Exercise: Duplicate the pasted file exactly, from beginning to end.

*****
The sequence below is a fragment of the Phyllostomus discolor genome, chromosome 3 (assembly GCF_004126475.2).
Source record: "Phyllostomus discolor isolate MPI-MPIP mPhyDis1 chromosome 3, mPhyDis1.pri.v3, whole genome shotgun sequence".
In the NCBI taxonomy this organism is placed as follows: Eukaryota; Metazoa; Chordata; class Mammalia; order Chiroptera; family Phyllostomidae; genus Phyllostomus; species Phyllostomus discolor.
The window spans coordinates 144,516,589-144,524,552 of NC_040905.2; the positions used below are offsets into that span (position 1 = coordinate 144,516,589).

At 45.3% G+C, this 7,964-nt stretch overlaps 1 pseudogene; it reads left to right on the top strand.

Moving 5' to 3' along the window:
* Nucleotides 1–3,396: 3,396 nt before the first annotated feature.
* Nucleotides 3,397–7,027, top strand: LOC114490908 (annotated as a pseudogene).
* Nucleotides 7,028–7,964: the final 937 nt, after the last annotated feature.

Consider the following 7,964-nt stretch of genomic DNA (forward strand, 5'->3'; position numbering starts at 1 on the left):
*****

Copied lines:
The sequence below is a fragment of the Phyllostomus discolor genome, chromosome 3 (assembly GCF_004126475.2).
Source record: "Phyllostomus discolor isolate MPI-MPIP mPhyDis1 chromosome 3, mPhyDis1.pri.v3, whole genome shotgun sequence".
In the NCBI taxonomy this organism is placed as follows: Eukaryota; Metazoa; Chordata; class Mammalia; order Chiroptera; family Phyllostomidae; genus Phyllostomus; species Phyllostomus discolor.
The window spans coordinates 144,516,589-144,524,552 of NC_040905.2; the positions used below are offsets into that span (position 1 = coordinate 144,516,589).

At 45.3% G+C, this 7,964-nt stretch overlaps 1 pseudogene; it reads left to right on the top strand.

Moving 5' to 3' along the window:
* Nucleotides 1–3,396: 3,396 nt before the first annotated feature.
* Nucleotides 3,397–7,027, top strand: LOC114490908 (annotated as a pseudogene).
* Nucleotides 7,028–7,964: the final 937 nt, after the last annotated feature.

Consider the following 7,964-nt stretch of genomic DNA (forward strand, 5'->3'; position numbering starts at 1 on the left):